Award-winning student news since 1978

The Brookhaven Courier

Award-winning student news since 1978

The Brookhaven Courier

Award-winning student news since 1978

The Brookhaven Courier

Campus officer details love of music, bagpipes

By Aaron Ortega

Senior Staff Writer

Photo by Kathy Tran | Brookhaven College Police Department Officer Aaron Denn plays for a crowd on campus at the Piper Awards.
Photo by Kathy Tran | Brookhaven College Police Department
Officer Aaron Denn plays for a crowd on campus at the Piper Awards.


Officer Aaron Denn conveys a modest demeanor upon first meeting him, Captain Gabriel Galvez, watch commander of Brookhaven College Police Department said. “He was kind of quiet and reserved at first, until you get to know him, then he opened up and talks a lot,” Galvez said.

Few may know that Denn, who can trace his family roots on his mother’s side all the way back to Scotland and the Wallace family tree, opens up and expresses himself through one of the loudest and most recognizable musical instruments.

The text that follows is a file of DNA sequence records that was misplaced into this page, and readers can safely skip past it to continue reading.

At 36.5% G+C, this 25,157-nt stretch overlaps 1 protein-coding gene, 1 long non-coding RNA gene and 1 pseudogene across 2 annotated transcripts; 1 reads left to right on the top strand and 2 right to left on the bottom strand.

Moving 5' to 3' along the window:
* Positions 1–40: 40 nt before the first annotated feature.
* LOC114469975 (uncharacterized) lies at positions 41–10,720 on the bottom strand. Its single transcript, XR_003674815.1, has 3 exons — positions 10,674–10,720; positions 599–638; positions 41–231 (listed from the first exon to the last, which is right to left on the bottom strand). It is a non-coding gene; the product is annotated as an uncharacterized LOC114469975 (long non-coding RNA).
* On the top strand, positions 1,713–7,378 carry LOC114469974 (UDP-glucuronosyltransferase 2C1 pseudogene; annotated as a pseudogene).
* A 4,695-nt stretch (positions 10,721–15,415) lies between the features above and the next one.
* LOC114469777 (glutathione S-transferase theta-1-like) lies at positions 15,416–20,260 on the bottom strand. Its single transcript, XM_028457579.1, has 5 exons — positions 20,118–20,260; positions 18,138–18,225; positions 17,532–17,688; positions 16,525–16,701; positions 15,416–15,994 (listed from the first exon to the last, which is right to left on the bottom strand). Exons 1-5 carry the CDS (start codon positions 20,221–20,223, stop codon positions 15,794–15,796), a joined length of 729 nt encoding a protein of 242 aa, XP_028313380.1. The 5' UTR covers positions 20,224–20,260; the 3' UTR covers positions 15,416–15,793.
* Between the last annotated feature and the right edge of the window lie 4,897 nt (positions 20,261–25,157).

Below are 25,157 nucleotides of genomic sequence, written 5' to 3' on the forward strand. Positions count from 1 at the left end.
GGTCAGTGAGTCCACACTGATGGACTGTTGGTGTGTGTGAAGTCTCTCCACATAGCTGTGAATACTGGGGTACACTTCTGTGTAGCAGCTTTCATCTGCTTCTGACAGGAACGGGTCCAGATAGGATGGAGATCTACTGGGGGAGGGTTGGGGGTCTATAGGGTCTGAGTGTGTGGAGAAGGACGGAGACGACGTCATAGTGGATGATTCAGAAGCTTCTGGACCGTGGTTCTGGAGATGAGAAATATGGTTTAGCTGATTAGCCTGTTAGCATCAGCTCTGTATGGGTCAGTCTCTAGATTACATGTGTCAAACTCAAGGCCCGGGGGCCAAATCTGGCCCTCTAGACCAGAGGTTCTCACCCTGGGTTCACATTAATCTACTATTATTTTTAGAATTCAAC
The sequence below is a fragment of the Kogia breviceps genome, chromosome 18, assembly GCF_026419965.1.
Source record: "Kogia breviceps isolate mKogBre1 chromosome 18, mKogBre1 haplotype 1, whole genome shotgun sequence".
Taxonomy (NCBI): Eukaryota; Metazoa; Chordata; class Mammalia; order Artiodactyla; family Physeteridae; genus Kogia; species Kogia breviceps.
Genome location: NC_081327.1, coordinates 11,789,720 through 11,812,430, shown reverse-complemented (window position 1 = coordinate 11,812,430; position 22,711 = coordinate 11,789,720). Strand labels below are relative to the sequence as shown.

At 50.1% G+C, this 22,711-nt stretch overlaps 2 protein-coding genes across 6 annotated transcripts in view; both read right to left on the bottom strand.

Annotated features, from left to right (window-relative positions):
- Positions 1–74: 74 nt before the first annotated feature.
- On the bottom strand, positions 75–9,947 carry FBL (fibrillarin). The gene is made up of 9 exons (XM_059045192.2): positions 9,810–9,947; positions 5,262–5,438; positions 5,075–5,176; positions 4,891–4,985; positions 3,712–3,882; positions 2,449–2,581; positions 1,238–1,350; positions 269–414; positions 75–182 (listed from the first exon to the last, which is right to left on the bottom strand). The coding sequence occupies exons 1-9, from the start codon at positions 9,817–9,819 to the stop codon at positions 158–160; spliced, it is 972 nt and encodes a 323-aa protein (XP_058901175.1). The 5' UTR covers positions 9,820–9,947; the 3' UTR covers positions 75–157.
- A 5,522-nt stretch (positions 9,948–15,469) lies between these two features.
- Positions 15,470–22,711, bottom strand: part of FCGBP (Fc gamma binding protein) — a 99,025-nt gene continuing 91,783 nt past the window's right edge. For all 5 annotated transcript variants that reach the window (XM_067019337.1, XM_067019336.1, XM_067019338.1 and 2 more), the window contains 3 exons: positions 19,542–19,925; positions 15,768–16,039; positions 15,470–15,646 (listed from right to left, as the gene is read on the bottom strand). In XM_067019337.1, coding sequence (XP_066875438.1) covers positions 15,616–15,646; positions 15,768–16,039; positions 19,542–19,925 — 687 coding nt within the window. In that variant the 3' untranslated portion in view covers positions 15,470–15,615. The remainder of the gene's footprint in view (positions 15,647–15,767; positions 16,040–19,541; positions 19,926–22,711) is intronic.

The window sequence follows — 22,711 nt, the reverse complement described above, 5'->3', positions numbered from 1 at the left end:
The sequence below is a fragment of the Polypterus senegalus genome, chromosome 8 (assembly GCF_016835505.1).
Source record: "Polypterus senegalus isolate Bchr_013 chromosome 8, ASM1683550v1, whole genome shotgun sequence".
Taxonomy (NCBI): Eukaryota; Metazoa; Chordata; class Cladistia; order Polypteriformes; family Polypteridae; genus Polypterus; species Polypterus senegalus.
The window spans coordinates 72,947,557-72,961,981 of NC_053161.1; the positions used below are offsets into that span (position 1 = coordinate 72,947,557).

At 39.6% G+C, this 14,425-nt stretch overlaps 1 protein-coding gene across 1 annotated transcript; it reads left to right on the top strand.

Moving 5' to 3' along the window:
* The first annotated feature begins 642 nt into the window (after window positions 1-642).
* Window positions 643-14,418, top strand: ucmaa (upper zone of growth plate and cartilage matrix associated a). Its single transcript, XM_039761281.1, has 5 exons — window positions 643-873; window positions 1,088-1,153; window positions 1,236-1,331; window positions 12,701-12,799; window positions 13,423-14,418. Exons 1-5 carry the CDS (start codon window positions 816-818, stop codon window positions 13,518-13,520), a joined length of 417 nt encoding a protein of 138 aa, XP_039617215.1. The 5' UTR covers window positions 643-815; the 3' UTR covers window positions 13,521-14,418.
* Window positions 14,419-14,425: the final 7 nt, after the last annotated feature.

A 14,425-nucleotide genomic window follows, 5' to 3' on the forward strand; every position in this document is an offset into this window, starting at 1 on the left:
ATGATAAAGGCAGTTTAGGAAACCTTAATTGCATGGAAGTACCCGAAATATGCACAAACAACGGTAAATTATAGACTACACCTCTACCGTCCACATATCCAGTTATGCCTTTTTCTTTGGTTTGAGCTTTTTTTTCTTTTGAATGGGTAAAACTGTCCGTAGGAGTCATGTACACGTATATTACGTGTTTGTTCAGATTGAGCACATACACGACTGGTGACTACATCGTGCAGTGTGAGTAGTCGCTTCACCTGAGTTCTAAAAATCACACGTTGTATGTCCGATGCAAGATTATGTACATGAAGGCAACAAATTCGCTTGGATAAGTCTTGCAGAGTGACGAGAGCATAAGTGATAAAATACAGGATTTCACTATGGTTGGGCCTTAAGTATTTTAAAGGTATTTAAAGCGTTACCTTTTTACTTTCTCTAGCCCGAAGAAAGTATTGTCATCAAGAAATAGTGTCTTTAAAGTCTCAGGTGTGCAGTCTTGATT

Denn said the sound frequency the common bagpipe transmits can travel at least a half a mile, or approximately the distance across the Brookhaven College campus from Marsh Lane to Alpha Road. “That is one of the most common comments that people have on bagpipes: ‘That’s really loud. I didn’t expect it to be that loud,’” Denn said. Bagpipes, Denn said, originated as a military instrument, and their loudness was developed for coordinating military movements in Scotland.